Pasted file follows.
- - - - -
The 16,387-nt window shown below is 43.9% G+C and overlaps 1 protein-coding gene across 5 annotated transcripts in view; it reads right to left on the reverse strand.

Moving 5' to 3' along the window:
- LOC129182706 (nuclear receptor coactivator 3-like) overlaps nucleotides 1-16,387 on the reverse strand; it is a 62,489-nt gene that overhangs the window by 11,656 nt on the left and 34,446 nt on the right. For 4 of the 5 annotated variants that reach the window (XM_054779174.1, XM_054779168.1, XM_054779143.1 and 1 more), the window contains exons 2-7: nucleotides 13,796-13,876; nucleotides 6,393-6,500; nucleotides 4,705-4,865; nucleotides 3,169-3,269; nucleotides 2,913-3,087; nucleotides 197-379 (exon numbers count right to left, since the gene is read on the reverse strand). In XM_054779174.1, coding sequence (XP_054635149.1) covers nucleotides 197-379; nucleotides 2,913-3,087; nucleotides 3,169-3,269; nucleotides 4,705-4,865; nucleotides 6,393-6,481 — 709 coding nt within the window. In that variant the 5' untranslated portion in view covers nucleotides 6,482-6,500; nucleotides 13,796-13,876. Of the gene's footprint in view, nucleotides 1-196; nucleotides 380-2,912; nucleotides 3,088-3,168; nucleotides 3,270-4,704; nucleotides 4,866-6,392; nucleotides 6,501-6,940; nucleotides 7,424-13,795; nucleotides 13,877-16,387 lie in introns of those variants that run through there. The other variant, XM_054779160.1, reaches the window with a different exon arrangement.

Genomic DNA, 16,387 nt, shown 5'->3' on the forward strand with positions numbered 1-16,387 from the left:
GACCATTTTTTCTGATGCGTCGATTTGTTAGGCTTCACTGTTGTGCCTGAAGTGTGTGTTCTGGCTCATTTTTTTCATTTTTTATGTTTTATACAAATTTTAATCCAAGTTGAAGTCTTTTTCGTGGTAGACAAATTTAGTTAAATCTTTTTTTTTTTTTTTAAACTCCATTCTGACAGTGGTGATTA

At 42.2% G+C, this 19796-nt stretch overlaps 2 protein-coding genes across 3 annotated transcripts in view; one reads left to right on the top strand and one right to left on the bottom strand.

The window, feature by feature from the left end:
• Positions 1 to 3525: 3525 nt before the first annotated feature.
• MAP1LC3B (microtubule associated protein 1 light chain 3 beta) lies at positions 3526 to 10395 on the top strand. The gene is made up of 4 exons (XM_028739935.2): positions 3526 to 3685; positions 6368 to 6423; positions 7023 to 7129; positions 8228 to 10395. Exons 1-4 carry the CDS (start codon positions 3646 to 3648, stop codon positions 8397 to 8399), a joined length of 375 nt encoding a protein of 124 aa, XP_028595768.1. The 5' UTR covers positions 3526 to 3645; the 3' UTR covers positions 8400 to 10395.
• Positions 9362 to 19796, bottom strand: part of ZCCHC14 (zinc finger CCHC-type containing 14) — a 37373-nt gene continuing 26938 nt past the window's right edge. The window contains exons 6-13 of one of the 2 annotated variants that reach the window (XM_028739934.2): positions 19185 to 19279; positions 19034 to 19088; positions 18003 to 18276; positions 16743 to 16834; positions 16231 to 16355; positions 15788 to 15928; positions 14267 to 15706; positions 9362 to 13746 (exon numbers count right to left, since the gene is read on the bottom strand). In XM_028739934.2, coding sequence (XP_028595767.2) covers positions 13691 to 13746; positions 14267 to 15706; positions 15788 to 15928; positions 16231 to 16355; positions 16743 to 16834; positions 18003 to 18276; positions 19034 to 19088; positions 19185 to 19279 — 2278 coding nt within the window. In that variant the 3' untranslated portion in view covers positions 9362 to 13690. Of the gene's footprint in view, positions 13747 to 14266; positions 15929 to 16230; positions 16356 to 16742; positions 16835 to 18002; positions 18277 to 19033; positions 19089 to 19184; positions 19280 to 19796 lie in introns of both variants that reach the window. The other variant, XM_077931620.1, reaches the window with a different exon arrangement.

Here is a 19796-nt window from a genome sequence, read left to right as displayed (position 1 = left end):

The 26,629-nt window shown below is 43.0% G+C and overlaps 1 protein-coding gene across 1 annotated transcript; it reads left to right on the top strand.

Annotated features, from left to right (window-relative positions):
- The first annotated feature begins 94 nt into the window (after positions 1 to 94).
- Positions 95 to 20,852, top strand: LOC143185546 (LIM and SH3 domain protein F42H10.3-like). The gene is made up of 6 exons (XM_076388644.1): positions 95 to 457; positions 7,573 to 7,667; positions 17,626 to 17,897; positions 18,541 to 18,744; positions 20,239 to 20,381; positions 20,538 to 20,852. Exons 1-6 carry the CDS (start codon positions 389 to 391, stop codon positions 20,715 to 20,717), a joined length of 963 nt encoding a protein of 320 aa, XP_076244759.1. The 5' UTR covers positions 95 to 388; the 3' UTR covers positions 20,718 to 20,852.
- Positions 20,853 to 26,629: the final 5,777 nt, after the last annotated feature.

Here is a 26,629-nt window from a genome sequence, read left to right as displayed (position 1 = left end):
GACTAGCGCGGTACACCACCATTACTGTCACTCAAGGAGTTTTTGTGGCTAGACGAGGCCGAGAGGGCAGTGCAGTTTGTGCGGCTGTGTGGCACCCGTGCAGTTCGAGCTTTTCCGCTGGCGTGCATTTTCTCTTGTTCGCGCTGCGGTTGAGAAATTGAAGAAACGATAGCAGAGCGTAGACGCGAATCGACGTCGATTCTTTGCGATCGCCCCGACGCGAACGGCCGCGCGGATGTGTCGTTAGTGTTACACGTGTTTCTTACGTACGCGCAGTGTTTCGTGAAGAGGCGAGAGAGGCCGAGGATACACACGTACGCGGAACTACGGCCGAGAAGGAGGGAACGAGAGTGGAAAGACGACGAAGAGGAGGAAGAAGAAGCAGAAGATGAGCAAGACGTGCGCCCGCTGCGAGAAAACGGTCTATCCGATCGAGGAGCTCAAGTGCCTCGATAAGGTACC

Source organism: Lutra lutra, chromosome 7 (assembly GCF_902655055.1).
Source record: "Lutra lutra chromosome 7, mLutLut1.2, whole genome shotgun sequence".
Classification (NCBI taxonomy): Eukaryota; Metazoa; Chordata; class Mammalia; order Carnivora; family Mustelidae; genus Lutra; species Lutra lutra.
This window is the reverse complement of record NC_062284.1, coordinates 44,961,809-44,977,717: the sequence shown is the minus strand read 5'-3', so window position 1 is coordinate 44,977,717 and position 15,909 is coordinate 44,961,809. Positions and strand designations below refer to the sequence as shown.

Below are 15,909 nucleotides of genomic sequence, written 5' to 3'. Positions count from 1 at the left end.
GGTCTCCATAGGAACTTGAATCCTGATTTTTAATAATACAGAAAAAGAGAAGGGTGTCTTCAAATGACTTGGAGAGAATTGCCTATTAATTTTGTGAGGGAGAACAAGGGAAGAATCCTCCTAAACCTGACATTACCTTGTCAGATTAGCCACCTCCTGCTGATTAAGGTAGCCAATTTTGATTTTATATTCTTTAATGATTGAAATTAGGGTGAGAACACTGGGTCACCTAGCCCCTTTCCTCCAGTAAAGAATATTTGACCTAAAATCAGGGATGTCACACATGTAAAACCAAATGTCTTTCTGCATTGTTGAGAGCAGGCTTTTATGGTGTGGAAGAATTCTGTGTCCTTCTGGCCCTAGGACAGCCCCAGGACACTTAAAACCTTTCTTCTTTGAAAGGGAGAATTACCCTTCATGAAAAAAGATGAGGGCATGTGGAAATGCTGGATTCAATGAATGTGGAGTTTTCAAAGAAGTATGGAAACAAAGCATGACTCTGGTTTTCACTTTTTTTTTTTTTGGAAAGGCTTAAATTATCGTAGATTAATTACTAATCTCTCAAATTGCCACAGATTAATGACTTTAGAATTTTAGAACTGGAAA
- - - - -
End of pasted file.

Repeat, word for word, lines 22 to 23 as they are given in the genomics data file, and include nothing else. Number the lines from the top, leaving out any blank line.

This window is the reverse complement of record NC_062284.1, coordinates 44,961,809-44,977,717: the sequence shown is the minus strand read 5'-3', so window position 1 is coordinate 44,977,717 and position 15,909 is coordinate 44,961,809. Positions and strand designations below refer to the sequence as shown.

Below are 15,909 nucleotides of genomic sequence, written 5' to 3'. Positions count from 1 at the left end.